the show.” Nobody from the agency would call, so

the time—wanted to be told exactly what to paint,

I called Walter Annenberg and I got his secretary. I explained the situation, and she said, “When do you need it?” I said, “I could use it within the week.” Next thing you know, the limousine brought it and I put

because they really wanted a paycheck. They wanted to do a job and get paid. Increasingly, I wasn’t interested in that; it wasn’t me. I became more and more interested in seeing how far I could push myself

the drawing in the show in New York. It was there for a month or so and when it was returned I called and the limousine came to pick it up and bring it back. In the meantime, Walter Annenberg moved to California and became the ambassador to Britain. Years went by, he came back to Radnor, and I got a call from his secretary: “We were going through Mr. Annenberg’s things and we found this picture of a Russian bear.” So, it never went back to Reagan. She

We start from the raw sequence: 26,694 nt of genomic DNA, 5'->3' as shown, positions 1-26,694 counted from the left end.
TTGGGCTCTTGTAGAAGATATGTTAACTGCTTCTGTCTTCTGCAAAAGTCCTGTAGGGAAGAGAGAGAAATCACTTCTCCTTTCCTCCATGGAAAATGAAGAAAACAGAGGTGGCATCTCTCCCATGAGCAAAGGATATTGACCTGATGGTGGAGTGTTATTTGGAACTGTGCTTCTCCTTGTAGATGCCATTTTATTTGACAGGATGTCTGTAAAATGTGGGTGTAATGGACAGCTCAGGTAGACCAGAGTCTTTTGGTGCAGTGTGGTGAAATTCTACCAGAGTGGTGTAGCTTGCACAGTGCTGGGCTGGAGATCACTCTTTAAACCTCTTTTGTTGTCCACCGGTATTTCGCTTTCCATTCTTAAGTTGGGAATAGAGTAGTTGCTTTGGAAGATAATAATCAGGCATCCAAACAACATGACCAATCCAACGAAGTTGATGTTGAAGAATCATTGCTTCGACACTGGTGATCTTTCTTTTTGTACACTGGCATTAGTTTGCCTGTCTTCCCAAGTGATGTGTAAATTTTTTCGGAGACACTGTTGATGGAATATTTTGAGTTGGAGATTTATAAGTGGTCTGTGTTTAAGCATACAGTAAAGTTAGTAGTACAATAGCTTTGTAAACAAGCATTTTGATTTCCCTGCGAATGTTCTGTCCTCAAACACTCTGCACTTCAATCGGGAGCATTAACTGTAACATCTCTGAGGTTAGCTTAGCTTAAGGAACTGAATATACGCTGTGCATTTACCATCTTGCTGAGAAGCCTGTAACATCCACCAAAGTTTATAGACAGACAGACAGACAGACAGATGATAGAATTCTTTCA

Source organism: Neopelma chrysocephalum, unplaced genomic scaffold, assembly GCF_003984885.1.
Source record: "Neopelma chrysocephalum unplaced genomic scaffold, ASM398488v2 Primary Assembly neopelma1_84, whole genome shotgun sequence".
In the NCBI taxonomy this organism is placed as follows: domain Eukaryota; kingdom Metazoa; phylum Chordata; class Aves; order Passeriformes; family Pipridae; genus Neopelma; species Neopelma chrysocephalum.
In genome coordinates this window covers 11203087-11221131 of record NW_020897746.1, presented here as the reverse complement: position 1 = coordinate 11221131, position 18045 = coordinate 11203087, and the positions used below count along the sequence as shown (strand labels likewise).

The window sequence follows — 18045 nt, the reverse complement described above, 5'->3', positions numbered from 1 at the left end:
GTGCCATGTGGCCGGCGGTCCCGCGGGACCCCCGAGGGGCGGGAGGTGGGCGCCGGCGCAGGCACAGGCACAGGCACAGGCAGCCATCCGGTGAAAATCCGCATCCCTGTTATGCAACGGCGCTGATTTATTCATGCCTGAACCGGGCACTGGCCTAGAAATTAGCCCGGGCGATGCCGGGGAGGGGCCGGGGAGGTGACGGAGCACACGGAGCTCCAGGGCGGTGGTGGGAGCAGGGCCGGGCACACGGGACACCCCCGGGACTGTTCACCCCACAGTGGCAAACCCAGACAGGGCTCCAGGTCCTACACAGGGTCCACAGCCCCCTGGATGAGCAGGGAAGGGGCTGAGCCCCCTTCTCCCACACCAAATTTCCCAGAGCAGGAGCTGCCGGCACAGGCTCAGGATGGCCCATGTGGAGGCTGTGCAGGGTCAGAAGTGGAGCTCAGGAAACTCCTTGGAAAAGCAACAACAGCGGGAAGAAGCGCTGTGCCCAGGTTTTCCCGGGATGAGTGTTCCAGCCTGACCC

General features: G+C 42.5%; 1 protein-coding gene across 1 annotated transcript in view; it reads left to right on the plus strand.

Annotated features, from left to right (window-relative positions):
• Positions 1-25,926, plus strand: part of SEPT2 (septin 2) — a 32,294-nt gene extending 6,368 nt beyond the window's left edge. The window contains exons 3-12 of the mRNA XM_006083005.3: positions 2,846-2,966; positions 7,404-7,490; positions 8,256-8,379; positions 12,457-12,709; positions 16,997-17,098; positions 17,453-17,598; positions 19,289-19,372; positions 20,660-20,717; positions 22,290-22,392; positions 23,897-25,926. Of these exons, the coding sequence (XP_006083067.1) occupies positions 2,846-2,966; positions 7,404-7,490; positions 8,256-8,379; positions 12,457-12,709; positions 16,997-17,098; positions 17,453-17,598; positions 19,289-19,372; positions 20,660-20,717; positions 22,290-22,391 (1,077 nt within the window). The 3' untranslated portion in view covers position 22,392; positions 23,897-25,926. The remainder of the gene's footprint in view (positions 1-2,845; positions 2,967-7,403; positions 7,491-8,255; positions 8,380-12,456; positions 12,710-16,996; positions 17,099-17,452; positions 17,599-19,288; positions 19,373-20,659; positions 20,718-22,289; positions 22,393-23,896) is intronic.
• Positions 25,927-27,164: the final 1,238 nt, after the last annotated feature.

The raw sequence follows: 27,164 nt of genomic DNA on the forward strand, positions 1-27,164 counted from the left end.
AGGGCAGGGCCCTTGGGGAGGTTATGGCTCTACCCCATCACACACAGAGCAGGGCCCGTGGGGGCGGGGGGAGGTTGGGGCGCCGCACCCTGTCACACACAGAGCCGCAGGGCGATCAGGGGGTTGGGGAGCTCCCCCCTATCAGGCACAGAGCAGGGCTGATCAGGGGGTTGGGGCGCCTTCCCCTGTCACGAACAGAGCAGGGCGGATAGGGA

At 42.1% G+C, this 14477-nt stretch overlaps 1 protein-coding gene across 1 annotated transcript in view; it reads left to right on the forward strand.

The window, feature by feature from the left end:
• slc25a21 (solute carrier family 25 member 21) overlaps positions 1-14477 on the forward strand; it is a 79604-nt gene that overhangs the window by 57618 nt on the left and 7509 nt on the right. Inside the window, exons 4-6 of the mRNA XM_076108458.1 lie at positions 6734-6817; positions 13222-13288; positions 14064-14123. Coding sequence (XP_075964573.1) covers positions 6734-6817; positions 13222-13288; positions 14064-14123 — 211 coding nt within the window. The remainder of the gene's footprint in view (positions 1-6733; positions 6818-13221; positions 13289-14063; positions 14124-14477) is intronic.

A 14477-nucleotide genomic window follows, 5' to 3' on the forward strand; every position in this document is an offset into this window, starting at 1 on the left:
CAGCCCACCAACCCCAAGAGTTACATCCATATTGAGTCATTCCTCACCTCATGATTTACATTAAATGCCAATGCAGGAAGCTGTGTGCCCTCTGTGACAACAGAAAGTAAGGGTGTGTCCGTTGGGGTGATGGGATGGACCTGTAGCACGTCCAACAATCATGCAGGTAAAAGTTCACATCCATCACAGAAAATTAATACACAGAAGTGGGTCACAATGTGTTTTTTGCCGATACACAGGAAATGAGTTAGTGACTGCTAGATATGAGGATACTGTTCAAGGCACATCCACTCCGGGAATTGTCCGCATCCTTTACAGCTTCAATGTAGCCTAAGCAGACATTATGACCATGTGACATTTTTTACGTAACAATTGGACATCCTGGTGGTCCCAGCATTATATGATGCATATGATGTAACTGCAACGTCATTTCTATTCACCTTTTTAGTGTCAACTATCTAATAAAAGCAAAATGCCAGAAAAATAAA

as an artist. I wanted to explore whatever the subject was that they gave me, and very often I got myself in trouble with the clients. It got to the point where I almost loved getting up and walking out and telling them to go to hell. I thought that if I couldn’t do it the way I wanted to do it, then I might as well be a bartender or do something else. I wasn’t going to be told what to paint or draw.

said, “You want it?” I said, “Sure.” And they brought

VALERIO: Well, let’s go back to the beginning.

it back to me. For the presentation to Reagan, they

You grew up in the Italian community of South

actually had the type used in the newspaper ad set

Philadelphia, but your family goes back several